Full stars: 80s and 90s bands for kids.
Have trends changed that much from the 80’s to today?
What were your favorite band for kids?
In Silent Media we make music for children advertising (among many other things) and we try to be aware of the musical trends in general and those of our target in particular. They rule.
We wanted to write a post talking about the musical influences of pre-teenagers today. A review of the music and “values” of Sweet California, Taylor Swift, One Direction, Justin Bieber, and also our Spanish version of him, Abraham Mateo. But we allowed ourselves to be carried away by the nostalgia.
The result is an analysis of the evolution of musical formats for children and adolescents. We dedicate today’s post to the 80s and 90s, but we will continue talking about the subsequent decades in the following post.
80s and 90s: Full stars.
In the early 80s the “Parchís” formula prevailed over others. It was a band of five children between 8 and 12 years old who sang and danced dressed in the colors of the board game. Their records contained fun songs and they became a mass phenomenon in Spain and Latin America. They edited six records from 1979 to 1985.
Even today, almost 30 years later, your friends congratulate you on your birthday with the Parchís song (although if they are a little more indies they choose the one of Los Planetas).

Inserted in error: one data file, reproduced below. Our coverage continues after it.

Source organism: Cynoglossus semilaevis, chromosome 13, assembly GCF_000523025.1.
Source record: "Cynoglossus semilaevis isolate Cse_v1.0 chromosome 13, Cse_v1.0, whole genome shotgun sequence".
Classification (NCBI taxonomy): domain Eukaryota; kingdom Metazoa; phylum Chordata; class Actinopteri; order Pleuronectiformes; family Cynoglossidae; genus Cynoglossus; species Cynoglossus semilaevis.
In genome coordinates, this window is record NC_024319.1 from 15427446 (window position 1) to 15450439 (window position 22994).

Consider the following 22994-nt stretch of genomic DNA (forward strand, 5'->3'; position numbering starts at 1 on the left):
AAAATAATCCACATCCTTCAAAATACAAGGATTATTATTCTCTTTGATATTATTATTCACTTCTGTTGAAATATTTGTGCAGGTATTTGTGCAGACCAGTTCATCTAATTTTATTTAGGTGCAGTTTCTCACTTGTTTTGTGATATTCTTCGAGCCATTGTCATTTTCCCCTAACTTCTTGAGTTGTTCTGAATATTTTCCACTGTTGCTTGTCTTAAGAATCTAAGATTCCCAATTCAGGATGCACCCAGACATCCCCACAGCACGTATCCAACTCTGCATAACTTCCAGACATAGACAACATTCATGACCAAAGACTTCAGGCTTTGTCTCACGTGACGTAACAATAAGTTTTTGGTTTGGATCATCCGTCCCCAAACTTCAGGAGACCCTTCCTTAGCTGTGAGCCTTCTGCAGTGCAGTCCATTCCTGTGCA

The five children made 7 movies no less, awsome. And it is this facet that surprises us of the model of the 80: Bands that instead of concerts make films.
Following its wake and from Mexico came La Onda Vaselina the band that we consider an exception in this temporary segment for 2 reasons, the first one is because they still exist as a group (with a completely renewed formation) and the second one is because they never got to make movies.
His appearance in this section is due to the fact of there was no TV show that did not invite those 10 children! Ten! In addition, there is a second link with the big screen: The band sang versions from 50’s and 60’s movies and was inspired by the aesthetic of the film “Grease”, hence its name, because the title of this film was translated in South America as “Vaselina”
And the last to arrive were Bom Bom Chip that made millions of Spanish children to eat fruit. Phrases like “A tangerine is a fine thing” are not easily forgotten. Like the Parchís band they were five components, two children and three girls, the smallest of six years old.
They also made a film – El Niño Invisible – that besides entertaining spoke of geology and history. After that objective the group would disappear in 1995.
That desire to turn children’s singers into movie stars must be inherited from Joselito, Rocío Dúrcal or Marisol. Because life can be a “Tómbola”, but a good marketing product always works.